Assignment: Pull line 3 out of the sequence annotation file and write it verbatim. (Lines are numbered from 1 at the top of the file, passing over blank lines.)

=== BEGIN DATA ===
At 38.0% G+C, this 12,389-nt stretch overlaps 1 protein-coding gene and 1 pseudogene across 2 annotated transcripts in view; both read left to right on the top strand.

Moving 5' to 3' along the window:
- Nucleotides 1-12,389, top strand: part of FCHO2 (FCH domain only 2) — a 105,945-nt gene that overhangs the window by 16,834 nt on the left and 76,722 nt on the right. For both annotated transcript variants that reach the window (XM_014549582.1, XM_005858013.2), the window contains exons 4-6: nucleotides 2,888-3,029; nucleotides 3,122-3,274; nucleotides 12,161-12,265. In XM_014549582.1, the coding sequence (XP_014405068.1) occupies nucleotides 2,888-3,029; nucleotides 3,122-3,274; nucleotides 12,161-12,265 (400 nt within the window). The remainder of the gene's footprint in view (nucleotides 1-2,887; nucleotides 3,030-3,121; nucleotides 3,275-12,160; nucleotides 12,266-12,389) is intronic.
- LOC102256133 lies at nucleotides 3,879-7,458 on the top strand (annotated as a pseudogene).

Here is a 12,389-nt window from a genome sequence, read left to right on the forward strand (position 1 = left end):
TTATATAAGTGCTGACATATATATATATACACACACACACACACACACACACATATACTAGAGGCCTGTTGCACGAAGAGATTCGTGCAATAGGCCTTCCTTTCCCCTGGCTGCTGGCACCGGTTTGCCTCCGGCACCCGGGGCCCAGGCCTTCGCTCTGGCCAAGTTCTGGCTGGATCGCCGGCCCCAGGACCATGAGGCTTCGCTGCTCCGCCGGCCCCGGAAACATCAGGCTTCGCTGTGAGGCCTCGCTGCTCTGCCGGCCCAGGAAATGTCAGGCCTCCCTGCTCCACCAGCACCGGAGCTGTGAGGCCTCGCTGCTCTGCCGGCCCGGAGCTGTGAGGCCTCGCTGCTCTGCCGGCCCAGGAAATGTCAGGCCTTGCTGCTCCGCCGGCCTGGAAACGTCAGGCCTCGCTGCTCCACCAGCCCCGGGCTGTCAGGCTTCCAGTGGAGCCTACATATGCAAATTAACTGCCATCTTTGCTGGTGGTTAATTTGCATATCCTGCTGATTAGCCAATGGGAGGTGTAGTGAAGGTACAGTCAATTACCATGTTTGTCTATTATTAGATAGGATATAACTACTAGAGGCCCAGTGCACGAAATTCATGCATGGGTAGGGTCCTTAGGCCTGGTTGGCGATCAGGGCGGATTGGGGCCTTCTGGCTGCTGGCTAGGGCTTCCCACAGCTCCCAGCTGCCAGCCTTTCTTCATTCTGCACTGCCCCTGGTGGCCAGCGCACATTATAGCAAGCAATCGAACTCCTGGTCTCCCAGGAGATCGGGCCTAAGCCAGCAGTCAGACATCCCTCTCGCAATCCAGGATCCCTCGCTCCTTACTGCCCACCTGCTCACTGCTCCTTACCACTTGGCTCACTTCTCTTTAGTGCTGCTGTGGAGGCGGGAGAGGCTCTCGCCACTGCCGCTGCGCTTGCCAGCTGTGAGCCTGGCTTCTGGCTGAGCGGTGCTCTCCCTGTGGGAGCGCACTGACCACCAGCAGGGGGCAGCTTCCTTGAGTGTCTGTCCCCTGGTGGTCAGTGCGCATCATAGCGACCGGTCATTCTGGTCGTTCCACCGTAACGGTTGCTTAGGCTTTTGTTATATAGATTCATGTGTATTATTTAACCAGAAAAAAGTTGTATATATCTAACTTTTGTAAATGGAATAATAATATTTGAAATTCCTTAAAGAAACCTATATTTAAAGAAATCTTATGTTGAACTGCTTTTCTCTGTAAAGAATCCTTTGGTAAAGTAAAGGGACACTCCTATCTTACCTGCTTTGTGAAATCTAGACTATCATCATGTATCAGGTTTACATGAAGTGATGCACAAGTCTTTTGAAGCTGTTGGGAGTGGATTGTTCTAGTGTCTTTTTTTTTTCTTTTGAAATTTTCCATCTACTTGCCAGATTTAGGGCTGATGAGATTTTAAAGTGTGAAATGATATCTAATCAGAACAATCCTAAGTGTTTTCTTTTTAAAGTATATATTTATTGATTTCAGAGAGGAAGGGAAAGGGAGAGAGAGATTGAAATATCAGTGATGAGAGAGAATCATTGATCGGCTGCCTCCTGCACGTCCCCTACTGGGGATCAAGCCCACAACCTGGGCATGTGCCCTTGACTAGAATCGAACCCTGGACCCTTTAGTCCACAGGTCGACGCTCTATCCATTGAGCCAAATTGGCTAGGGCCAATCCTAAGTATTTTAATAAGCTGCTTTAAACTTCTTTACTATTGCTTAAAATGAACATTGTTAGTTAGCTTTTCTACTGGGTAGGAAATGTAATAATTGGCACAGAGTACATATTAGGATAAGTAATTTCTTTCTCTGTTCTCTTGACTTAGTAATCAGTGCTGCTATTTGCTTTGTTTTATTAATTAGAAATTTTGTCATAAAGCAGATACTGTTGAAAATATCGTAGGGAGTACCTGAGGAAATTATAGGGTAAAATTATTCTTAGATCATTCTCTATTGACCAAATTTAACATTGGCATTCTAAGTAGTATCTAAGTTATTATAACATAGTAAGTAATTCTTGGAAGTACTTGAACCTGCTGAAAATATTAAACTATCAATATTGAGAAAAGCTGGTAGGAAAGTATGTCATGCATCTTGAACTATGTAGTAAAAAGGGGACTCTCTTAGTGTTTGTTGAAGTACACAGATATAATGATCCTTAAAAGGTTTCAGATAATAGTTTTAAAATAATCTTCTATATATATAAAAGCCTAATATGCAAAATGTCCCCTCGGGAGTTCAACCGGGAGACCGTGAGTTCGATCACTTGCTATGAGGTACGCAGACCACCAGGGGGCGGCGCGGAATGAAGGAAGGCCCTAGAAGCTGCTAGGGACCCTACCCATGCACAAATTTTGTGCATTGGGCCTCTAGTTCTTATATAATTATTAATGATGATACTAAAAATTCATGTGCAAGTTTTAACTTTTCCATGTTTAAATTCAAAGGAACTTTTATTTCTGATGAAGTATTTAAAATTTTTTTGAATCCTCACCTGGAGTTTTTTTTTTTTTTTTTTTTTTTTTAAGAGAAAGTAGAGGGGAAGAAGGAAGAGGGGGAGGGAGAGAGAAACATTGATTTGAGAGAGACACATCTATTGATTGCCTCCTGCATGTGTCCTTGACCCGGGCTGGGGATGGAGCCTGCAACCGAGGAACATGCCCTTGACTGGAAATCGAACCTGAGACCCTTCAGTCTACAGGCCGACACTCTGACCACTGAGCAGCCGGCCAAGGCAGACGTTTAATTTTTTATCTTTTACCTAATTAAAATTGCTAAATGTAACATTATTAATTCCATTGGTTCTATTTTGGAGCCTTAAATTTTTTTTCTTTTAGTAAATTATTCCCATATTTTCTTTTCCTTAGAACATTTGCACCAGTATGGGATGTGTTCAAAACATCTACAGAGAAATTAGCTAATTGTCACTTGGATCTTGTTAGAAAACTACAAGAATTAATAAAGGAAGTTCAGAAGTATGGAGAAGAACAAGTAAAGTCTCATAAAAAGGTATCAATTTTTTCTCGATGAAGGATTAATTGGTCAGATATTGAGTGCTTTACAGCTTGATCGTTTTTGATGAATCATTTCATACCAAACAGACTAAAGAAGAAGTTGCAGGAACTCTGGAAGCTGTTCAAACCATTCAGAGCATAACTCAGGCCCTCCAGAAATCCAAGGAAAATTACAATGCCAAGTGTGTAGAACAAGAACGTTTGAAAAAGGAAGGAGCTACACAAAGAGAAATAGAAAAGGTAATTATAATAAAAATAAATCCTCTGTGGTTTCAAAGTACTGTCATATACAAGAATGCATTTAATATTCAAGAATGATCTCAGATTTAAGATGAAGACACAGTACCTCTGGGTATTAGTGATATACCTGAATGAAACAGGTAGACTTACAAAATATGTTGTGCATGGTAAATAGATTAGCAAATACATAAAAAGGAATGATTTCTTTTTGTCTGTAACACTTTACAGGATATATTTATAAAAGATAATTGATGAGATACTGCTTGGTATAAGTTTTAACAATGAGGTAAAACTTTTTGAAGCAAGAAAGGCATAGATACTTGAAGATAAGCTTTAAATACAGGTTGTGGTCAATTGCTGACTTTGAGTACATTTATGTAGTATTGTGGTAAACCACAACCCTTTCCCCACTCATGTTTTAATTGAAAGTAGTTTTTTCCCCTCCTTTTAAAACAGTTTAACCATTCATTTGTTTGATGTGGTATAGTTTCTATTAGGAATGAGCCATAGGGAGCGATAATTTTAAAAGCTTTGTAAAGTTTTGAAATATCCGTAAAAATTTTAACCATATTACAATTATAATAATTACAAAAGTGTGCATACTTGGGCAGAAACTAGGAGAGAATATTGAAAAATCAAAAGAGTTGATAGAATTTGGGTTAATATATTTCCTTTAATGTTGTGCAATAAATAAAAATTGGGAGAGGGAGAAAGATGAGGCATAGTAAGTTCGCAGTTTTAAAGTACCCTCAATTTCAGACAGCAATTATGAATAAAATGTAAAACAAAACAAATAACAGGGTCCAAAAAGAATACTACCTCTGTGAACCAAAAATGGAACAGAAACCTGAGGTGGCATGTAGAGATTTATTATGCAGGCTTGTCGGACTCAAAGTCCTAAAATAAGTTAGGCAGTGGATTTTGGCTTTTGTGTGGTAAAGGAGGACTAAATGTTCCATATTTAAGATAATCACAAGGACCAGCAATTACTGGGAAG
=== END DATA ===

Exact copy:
- Nucleotides 1-12,389, top strand: part of FCHO2 (FCH domain only 2) — a 105,945-nt gene that overhangs the window by 16,834 nt on the left and 76,722 nt on the right. For both annotated transcript variants that reach the window (XM_014549582.1, XM_005858013.2), the window contains exons 4-6: nucleotides 2,888-3,029; nucleotides 3,122-3,274; nucleotides 12,161-12,265. In XM_014549582.1, the coding sequence (XP_014405068.1) occupies nucleotides 2,888-3,029; nucleotides 3,122-3,274; nucleotides 12,161-12,265 (400 nt within the window). The remainder of the gene's footprint in view (nucleotides 1-2,887; nucleotides 3,030-3,121; nucleotides 3,275-12,160; nucleotides 12,266-12,389) is intronic.